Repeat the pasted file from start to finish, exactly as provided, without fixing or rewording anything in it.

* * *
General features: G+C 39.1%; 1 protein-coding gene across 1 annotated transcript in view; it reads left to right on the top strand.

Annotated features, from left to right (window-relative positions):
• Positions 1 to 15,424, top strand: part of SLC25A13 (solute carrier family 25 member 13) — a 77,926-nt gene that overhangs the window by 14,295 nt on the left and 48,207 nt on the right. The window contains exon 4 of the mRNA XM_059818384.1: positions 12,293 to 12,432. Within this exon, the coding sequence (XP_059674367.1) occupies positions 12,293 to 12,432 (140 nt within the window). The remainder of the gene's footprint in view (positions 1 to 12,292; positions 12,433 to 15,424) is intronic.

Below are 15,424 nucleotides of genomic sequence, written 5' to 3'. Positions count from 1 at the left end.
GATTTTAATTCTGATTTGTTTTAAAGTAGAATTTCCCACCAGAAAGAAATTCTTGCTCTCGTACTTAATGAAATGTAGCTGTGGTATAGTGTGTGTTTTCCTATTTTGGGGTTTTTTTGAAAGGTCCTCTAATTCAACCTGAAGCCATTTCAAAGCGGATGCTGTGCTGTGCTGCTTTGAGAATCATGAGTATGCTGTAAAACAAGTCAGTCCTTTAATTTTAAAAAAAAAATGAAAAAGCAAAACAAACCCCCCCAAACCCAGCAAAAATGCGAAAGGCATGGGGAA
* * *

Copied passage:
General features: G+C 39.1%; 1 protein-coding gene across 1 annotated transcript in view; it reads left to right on the top strand.

Annotated features, from left to right (window-relative positions):
• Positions 1 to 15,424, top strand: part of SLC25A13 (solute carrier family 25 member 13) — a 77,926-nt gene that overhangs the window by 14,295 nt on the left and 48,207 nt on the right. The window contains exon 4 of the mRNA XM_059818384.1: positions 12,293 to 12,432. Within this exon, the coding sequence (XP_059674367.1) occupies positions 12,293 to 12,432 (140 nt within the window). The remainder of the gene's footprint in view (positions 1 to 12,292; positions 12,433 to 15,424) is intronic.

Below are 15,424 nucleotides of genomic sequence, written 5' to 3'. Positions count from 1 at the left end.
GATTTTAATTCTGATTTGTTTTAAAGTAGAATTTCCCACCAGAAAGAAATTCTTGCTCTCGTACTTAATGAAATGTAGCTGTGGTATAGTGTGTGTTTTCCTATTTTGGGGTTTTTTTGAAAGGTCCTCTAATTCAACCTGAAGCCATTTCAAAGCGGATGCTGTGCTGTGCTGCTTTGAGAATCATGAGTATGCTGTAAAACAAGTCAGTCCTTTAATTTTAAAAAAAAAATGAAAAAGCAAAACAAACCCCCCCAAACCCAGCAAAAATGCGAAAGGCATGGGGAA